Dean had promptly gone out and bought seven more. If there was one thing he'd learned from his father, it was to never settle for "adequate". Besides, the lights were soothing, especially late at night. Maggie—their firstborn, so to speak, the first child they'd adopted—was just as enthralled by them. For her birthday last month he'd given her a string of lights for her room, just because it would keep her from trying to sleep on the couch the entire month of December.
Speaking of wayward firstborns. Maggie, Kevin—who was not theirs—and Johnny—who was—were in a huddle on the far side of the tree; he hoped they were making plans related to sneaking glimpses at presents, and not planning to snare the Ghost of Christmas Past. In this house, with what these kids had seen...
Sometimes—when there weren't caseworkers about, inspecting their mental health—he and the older kids jokingly referred to the house as "Spook Survivors' Central." Marcy didn't much like the name, never mind that a poltergeist had once put her in the hospital for weeks. Dean's father-in-law, however, thought it was the funniest—and most appropriate—thing he'd ever heard.
Last year, Marcy's grandmother—a lovely, cantankerous old Southern lady who not only cross-stitched but could outshoot Dean, belt out more Metallica than he could, and who had taken up exorcising demons as a way to fill the time in her retirement years—had presented them with an embroidered "Welcome to SSC" piece for the front hall. Marcy had sputtered all the way home.
"It's not that I mind our criteria, Dean, I know what it's like to be a kid that nobody believes, it's just— Do we have to advertise it?"
He glanced at her, then looked into the back seat, at Maggie, whose shiny new necklace from her grandparents set off the scars on her neck. Vampire bites, put there by the pack that had killed her parents. Not even Maggie knew why they hadn't finished the kill.
They didn't advertise. There were simply reasons Bill brought them the kids he did. Reasons that had shaken that poor, terminally dull social worker to his mundane core.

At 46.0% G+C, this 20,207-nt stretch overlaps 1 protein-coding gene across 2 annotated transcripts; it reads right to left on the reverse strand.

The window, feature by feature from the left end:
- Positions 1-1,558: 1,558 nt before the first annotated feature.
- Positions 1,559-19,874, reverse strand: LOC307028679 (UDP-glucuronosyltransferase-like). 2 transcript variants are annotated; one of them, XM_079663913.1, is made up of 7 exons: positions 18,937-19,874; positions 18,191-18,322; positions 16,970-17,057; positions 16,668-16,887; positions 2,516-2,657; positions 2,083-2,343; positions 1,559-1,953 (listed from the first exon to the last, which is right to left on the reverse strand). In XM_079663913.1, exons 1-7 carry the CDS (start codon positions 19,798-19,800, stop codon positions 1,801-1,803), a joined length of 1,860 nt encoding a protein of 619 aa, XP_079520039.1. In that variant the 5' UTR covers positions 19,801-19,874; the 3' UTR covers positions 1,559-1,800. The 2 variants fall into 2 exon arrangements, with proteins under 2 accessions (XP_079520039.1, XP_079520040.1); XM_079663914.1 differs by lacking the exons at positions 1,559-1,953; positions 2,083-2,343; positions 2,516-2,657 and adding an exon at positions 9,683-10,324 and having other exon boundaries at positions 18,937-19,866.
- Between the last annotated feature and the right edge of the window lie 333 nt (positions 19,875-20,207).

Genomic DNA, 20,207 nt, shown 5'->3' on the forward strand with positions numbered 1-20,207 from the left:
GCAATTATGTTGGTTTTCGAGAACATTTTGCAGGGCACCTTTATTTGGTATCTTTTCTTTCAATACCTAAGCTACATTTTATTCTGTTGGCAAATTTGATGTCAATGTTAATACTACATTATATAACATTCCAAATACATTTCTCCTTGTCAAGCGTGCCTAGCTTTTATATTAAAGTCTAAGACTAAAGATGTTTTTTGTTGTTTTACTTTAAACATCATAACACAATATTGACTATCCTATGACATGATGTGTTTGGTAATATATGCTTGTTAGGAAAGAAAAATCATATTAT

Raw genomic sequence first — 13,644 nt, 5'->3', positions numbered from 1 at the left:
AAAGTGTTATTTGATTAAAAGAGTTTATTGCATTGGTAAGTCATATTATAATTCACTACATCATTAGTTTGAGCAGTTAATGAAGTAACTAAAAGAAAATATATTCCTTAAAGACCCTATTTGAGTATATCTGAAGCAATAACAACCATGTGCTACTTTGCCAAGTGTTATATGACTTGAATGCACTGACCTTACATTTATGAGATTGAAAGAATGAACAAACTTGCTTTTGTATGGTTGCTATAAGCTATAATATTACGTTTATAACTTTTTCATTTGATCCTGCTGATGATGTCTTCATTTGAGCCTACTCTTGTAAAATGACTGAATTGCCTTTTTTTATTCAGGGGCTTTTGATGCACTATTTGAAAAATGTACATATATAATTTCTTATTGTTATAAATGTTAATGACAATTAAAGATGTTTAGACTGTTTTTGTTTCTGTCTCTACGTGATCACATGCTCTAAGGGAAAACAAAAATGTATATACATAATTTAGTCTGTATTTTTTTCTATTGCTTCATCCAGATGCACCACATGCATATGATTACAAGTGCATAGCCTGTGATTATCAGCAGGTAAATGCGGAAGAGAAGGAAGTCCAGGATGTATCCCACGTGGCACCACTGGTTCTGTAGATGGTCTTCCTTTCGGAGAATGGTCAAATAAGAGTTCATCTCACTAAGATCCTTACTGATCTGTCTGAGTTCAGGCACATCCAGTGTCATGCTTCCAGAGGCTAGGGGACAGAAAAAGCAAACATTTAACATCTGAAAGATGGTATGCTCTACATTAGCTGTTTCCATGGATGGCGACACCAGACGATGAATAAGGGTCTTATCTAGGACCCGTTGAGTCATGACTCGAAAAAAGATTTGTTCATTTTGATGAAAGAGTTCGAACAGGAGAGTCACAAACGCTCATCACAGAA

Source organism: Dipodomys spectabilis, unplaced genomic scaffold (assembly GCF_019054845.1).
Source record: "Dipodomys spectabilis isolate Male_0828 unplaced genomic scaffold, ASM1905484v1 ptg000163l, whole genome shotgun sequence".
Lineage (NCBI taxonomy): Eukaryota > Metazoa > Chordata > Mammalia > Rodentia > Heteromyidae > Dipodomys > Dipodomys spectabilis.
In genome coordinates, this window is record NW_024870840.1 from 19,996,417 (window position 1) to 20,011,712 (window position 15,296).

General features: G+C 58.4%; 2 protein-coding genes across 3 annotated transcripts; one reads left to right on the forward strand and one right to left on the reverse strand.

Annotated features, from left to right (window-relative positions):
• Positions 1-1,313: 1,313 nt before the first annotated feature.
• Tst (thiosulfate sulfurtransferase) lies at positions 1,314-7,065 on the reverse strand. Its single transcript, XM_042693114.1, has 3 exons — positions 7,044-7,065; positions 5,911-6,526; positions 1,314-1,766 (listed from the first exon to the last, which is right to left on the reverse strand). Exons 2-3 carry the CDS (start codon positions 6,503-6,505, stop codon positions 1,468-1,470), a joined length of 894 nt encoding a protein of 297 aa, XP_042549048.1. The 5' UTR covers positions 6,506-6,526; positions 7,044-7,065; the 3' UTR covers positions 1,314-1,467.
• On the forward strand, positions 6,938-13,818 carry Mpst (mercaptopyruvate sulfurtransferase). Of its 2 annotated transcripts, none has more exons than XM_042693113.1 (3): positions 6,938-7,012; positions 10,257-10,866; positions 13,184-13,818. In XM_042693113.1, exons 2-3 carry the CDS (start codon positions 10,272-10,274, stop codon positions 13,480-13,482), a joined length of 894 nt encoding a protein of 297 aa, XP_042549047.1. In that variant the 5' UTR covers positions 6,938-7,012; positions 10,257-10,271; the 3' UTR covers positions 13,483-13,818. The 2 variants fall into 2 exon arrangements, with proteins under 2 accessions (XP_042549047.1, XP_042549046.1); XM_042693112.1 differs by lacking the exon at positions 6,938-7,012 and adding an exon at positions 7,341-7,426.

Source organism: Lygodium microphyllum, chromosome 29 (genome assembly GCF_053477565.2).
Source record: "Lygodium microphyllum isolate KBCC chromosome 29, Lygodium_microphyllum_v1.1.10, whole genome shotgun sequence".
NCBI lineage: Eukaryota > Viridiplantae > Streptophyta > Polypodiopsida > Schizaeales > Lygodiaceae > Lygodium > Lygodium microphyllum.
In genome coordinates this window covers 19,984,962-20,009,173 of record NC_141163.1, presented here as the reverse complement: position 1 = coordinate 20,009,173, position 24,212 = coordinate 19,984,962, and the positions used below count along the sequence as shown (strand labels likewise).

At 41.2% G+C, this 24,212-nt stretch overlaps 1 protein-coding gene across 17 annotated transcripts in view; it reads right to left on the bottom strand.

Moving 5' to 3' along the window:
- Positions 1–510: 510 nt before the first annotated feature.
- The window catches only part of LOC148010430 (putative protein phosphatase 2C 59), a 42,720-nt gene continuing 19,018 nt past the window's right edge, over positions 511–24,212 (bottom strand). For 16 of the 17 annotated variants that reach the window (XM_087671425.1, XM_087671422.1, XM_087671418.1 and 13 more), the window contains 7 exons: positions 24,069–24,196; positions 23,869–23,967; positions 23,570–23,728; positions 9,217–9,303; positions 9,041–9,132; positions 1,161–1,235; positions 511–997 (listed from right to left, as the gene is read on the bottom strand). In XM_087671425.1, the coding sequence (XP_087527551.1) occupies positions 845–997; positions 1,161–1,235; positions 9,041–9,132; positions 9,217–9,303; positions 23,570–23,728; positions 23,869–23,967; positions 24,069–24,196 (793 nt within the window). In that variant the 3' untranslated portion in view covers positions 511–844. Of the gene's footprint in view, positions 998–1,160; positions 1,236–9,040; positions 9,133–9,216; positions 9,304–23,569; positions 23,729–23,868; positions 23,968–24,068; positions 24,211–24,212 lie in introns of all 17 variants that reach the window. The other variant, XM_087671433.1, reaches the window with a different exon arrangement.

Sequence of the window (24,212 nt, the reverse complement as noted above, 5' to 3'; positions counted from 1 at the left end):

"Oh, come on, Marcy." He gave her the charming grin that had gotten him so much information—and other attentions—through the years. "Who'd believe us, except our families? It's not like we're running a hunter's rest stop or anything." He paused. "Well, except when Frankie comes through, but we can't keep him away from Kevin, and he'd probably appreciate the joke."
"When he's sober," Marcy muttered, but the sign went up anyway—upstairs, in their bedroom, where the social workers and less-enlightened houseguests were unlikely to snoop.
"Yes, my wayward daughter," he said. Maggie was standing between him and the tree. "You're blocking my view."
"When's Uncle Sammy getting here? He is coming, isn't he?"
Dean considered it one of his greatest accomplishments that he'd indoctrinated all the kids to call their uncle "Sammy," for the sheer amusement of watching his brother squirm. The fact that they didn't get to see him all that often only made it more fun. "Last I heard, he was. He had to drive from Kansas."
"What's he doing in Kansas?" she asked, as if he'd just told her that her uncle was visiting Mars.
"Visiting an old friend." Dean hadn't yet figured out why Sam had gone to see Missouri. Missouri had stayed on the phone just long enough to tell him that Sam had left her house, heading east, and to expect him in a day or two.
"When will he be here?"
The rumble of a familiar engine outside. A clock striking three.
Dean managed not to flinch. "Probably this afternoon, around three," he said. "Go make sure Kara's not floating cereal boxes again, will you, Maggie? I'll be there in a minute."
"Sure, Dad." She ran off after her soon-to-be little sister.
Dean reached into a pocket on the chair for the Tylenol. Little glimpses like that sometimes left a gnawing not-quite-pain deep in his sinuses. Oddly, the bigger visions—the ones that involved all five senses and a future more than a couple weeks distant—didn't hurt. Just the little ones.
Missouri thought it was the blood—Sammy's blood, the blood that had dripped into Dean's eyes that night. Ellen and Bobby agreed. Blood could carry power, and under the right conditions could transfer that power from one person to another. Not a perfect transfer—there was always some alteration by the time the power manifested in the recipient—but a transfer nevertheless. That was why Sam didn't have visions anymore. He'd accidentally given them to Dean.
Dean bullied the others into keeping the secret. Let Sam believe the visions had disappeared because of the demon's death. His brother harbored enough guilt over that last fight as it was.
He glanced at the clock. Eight-thirty. Six and a half hours before Sam arrived.
Time to feed the troops. Then he could put them to work cleaning and wrapping presents for their aunts, uncles, and grandparents. That way, none of them would have anything to do when Sam arrived other than attack the poor man.